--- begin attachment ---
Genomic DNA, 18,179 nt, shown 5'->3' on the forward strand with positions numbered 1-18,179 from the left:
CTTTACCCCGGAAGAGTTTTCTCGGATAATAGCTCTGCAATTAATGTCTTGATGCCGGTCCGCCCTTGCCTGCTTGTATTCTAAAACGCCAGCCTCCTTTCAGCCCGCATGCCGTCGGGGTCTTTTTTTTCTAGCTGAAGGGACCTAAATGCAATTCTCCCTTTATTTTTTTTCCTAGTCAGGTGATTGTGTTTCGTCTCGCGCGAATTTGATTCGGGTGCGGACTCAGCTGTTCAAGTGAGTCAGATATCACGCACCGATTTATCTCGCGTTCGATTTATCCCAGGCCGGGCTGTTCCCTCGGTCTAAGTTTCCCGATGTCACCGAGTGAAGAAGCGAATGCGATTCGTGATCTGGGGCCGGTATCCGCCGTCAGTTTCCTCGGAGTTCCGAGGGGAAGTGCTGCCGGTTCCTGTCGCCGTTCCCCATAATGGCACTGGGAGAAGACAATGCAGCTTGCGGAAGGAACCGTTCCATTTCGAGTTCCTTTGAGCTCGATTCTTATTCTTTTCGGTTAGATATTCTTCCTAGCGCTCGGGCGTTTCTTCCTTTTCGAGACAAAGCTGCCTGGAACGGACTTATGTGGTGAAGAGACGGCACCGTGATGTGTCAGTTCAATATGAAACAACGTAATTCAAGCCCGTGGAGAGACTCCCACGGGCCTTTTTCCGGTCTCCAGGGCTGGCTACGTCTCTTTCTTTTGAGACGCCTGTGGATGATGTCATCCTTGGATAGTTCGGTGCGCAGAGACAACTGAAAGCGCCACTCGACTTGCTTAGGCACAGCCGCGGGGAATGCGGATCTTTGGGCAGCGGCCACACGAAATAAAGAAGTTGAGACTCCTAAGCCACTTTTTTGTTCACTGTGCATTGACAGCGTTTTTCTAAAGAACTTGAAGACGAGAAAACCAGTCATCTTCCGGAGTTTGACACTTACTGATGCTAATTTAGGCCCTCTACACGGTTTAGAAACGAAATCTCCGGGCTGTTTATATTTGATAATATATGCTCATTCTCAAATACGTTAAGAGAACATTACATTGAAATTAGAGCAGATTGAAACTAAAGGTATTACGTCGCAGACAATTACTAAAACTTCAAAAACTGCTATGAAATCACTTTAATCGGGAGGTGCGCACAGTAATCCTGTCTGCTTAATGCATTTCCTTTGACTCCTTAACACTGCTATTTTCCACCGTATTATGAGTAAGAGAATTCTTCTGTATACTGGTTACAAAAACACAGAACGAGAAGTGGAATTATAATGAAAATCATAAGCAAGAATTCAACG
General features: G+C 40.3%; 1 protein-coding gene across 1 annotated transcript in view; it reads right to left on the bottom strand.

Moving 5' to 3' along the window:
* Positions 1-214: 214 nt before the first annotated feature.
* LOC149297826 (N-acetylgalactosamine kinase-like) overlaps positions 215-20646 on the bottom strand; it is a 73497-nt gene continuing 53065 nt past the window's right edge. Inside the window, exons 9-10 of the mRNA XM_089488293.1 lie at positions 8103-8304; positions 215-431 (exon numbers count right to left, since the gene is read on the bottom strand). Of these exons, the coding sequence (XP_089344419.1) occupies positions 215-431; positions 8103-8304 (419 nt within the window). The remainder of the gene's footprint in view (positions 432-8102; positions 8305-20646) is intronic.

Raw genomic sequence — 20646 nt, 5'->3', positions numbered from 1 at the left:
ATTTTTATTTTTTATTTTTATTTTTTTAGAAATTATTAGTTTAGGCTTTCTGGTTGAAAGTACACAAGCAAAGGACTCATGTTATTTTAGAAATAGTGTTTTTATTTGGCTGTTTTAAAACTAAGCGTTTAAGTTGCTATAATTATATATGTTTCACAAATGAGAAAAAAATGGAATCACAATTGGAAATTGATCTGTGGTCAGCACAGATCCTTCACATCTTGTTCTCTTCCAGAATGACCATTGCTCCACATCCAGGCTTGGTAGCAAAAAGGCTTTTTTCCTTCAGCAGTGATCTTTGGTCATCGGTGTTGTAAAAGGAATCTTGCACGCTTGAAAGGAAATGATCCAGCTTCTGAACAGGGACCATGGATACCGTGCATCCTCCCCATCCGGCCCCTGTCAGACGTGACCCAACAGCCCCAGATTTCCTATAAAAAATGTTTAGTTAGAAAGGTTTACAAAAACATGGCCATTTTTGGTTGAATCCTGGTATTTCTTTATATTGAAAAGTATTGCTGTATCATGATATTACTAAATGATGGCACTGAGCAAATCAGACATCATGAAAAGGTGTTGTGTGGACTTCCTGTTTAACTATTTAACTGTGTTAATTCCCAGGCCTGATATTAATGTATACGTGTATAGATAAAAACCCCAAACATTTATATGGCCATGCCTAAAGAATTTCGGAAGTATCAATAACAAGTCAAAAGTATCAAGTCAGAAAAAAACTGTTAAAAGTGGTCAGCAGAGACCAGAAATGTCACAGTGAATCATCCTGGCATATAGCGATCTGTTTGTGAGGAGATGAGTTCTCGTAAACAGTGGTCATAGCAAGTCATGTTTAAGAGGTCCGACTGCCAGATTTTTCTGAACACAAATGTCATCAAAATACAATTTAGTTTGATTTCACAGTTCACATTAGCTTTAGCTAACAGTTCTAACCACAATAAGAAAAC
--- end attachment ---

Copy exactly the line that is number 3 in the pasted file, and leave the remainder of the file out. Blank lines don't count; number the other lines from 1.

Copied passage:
General features: G+C 40.3%; 1 protein-coding gene across 1 annotated transcript in view; it reads right to left on the bottom strand.